serves: enough for 2 pounds pasta
This is one of those bountiful braises that you make when you want to delight a big table of family or friends, offering them an assortment of tender meats and pasta dressed with the braising sauce. Like other slowly cooked braises, this gives you two courses from one saucepan. Serve pasta dressed with the meaty-tasting tomato sauce as a first course-there's enough to dress 2 pounds of rigatoni. And then serve the pork, veal, and sausage as a second course.
Of course, you don't have to serve it all for the same meal. Use half the sauce to dress a pound of pasta, freeze the rest, and you have a future meal all ready to go. And after serving the ragù, take any leftover bits and pieces of meat, shred and chop them up, clean the meat from the veal-chop bone, and blend all of it in with any leftover sauce. I bet you'll have enough sauce with meaty morsels for a lasagna or other baked pasta-yet another meal from that one big braising pan.
For cooking the meats and sauce
¼ cup extra-virgin olive oil, plus more for finishing
6 garlic cloves, crushed and peeled
2 large onions, chopped (about 3 cups)
1 sprig fresh rosemary
1 fresh bay leaf
2½ teaspoons kosher salt
2 pound chunk boneless pork butt
1½ pound veal shoulder chop
½ teaspoon peperoncino flakes, or to taste
1 cup red wine
10 cups canned Italian plum tomatoes, preferably San Marzano, crushed by hand
1 pound sweet Italian sausages, (without fennel seeds)
For Cooking and Serving the Pasta Course
2 pounds rigatoni
1 cup pecorino, freshly grated
Pour the olive oil into the big saucepan, and set it over medium heat. Scatter in the sliced garlic, let it sizzle and start to color for a couple of minutes, stir in the chopped onions, rosemary, and bay leaf, and season with 1 teaspoon of the salt. Cook for 7 or 8 minutes, stirring occasionally, until the onions are softened and translucent.
Season the pork and veal chop all over with 11/2 teaspoons salt. Push the onions to one side of the pot, and lay the meat pieces in the pan bottom. Brown the meats slowly, turning frequently so all sides are evenly colored, about 10 minutes in all. When the meats are nicely browned, sprinkle the peperoncino in the pan bottom to toast for a minute, then stir the onions back into the center of the pot, scraping up the meat juices.
Turn up the heat, pour in the red wine, bring to a boil, and cook until almost completely evaporated. Pour in the crushed tomatoes, slosh out the cans with 4 cups of cold water, and add that as well. Stir in the remaining teaspoon salt. Cover the pan, and bring the sauce to a boil over high heat, then adjust the flame to keep a gentle, steady bubbling. Cook covered for an hour, stirring and turning the meat pieces over occasionally, then set the cover ajar to allow the sauce to reduce gradually as it bubbles away. Cook another hour, until the pork and veal are just tender, then drop in the sausages and continue simmering for another 45 minutes to an hour.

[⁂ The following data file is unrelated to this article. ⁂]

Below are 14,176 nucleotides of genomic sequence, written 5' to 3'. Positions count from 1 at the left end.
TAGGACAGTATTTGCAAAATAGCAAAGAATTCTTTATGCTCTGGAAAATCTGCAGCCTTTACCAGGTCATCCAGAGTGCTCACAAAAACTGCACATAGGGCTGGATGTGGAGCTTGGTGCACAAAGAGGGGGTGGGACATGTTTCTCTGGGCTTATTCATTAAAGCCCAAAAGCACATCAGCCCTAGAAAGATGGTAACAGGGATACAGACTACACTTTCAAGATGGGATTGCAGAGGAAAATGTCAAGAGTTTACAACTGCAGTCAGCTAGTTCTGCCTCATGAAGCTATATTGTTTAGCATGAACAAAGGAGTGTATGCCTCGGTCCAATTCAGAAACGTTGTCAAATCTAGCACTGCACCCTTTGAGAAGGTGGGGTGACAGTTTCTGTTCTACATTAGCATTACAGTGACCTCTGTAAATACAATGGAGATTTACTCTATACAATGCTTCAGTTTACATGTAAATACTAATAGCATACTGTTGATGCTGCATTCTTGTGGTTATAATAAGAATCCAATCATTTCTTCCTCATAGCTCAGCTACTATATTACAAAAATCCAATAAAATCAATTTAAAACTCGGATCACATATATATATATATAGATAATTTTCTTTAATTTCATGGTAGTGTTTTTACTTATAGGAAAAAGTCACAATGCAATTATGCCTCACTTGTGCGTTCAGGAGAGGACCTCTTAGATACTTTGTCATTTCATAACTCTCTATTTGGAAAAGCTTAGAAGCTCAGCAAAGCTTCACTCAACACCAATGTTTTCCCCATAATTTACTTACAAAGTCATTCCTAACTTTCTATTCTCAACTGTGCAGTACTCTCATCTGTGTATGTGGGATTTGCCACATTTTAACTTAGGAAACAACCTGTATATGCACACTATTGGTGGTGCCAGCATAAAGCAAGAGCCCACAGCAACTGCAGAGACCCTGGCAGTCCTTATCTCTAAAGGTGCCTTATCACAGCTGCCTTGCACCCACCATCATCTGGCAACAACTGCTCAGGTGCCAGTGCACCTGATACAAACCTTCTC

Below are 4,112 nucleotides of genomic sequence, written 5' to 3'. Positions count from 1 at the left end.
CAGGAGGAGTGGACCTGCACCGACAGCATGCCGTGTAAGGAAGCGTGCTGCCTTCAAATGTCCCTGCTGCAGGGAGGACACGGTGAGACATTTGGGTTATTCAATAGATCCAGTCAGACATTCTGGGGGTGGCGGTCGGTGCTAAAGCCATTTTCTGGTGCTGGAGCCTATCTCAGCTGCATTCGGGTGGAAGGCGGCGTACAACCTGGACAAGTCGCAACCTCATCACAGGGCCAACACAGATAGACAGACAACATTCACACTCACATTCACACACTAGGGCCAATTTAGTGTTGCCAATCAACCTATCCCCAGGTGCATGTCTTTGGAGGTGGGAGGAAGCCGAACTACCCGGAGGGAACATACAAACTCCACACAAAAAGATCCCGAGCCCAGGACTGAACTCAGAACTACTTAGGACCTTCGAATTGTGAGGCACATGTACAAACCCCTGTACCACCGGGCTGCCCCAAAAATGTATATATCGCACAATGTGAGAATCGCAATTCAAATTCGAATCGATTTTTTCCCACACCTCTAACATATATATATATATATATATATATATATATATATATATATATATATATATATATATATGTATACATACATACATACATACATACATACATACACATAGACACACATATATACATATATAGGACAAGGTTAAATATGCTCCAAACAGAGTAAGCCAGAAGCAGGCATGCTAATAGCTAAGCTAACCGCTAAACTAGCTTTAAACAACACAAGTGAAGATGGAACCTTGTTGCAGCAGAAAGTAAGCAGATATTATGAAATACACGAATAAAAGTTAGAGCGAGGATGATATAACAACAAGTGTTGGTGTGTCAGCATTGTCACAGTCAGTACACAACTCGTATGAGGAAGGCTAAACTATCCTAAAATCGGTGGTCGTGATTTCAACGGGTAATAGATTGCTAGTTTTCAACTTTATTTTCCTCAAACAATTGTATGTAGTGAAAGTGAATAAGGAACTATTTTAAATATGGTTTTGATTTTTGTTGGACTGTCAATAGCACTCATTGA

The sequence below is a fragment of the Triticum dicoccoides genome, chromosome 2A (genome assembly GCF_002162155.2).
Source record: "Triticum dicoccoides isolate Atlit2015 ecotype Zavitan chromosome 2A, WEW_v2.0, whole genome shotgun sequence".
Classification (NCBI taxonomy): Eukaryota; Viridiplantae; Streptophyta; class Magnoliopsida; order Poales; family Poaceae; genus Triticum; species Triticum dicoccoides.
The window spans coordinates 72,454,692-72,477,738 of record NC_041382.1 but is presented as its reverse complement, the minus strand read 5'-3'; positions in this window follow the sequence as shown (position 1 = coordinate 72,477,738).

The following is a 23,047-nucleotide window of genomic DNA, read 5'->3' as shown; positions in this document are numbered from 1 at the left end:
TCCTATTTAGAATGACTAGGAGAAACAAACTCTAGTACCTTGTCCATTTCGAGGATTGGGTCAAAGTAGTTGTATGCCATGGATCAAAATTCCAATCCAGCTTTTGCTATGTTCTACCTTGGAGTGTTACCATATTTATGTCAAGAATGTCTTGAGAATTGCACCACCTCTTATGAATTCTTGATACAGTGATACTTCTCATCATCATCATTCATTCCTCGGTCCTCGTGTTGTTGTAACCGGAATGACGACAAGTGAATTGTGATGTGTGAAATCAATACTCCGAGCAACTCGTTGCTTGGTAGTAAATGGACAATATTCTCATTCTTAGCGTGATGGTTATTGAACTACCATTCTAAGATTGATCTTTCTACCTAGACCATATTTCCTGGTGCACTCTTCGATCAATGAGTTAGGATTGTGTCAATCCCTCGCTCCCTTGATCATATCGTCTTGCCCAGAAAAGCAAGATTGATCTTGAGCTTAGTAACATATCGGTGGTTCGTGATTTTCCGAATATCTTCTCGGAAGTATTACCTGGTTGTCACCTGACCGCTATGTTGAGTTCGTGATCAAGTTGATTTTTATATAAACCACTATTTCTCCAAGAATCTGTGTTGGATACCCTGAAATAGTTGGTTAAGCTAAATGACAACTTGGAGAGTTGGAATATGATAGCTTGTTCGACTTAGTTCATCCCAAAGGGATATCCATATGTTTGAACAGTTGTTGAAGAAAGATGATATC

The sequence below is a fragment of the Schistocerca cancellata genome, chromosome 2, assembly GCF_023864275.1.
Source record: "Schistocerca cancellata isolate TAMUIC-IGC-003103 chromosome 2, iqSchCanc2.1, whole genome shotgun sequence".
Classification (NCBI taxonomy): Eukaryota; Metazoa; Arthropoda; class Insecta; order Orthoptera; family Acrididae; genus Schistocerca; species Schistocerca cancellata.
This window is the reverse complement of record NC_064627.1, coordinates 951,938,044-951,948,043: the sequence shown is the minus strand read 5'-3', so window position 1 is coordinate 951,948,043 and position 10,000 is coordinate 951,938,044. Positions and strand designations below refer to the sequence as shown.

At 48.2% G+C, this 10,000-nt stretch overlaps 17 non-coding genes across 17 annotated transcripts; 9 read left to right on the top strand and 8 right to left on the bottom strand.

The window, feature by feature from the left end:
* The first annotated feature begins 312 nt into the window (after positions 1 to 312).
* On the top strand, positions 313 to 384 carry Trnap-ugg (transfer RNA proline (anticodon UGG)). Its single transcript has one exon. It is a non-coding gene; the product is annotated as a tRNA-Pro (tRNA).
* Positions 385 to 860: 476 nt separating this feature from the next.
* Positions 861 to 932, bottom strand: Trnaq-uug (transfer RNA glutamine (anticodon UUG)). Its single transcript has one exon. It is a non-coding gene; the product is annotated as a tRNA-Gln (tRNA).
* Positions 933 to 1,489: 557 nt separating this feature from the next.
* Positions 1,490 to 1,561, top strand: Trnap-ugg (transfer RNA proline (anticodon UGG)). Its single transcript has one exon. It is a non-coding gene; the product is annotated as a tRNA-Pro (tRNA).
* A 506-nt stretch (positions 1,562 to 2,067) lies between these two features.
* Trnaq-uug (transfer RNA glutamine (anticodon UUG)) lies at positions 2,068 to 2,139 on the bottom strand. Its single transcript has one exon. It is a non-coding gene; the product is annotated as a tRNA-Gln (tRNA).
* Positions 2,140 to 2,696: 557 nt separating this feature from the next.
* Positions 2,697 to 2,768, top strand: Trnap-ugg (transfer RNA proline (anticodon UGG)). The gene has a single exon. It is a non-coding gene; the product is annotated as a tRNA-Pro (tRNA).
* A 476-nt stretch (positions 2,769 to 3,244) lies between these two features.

After nearly 3 hours of total braising, the meats should be extremely tender and readily broken apart; the sauce should be thick and flavorful. Check the concentration of the sauce during the long cooking: If it seems too thin, remove the cover altogether. If it's reducing too fast, cover the pan tightly and lower heat.
If you'll be serving the meats and dressing pasta right away, remove the meat to a warm platter, take out a couple of cups of sauce for the meat, and leave the rest in the big saucepan to dress pasta (about 8 cups sauce for 2 pounds rigatoni, or 4 cups sauce for 1 pound). If you'll be serving the meat and sauce later, leave them both in the saucepan to cool; refrigerate, or freeze for longer keeping.
To cook and dress rigatoni with sauce: fill the pasta pot with plenty of well-salted water (at least 6 quarts water with a tablespoon salt for 1 pound of rigatoni; 8 quarts and 11/2 tablespoons salt for 2 pounds), and heat to a rolling boil. Stir in the rigatoni, return the water to a boil, and cook until the pasta is just al dente.
Meanwhile, if you're using the sauce right away, bring it back to a simmer in the big saucepan or a big skillet, preferably 14 inches in diameter. If the sauce has cooled and thickened, loosen it with some of the pasta cooking water.
Lift the rigatoni out of the pot, drain briefly, and drop them into the sauce. Toss well for a minute or so, over low heat, until the rigatoni are nicely coated and perfectly al dente. Turn off the heat, sprinkle on the grated cheese, and toss again; if you like, drizzle on more olive oil, and toss that in as well. Serve the pasta right away, transferring it to a large warm bowl to serve family-style, or heaping it in individual warm pasta bowls. Serve immediately, passing more cheese at the table.
To serve the meat as a secondo or main course: Slice the pork and veal. Pour the reserved sauce in a skillet, lay in the slices and sausages, and place over low heat until the meat is heated through. Serve on a warmed platter with some of the sauce, passing the rest.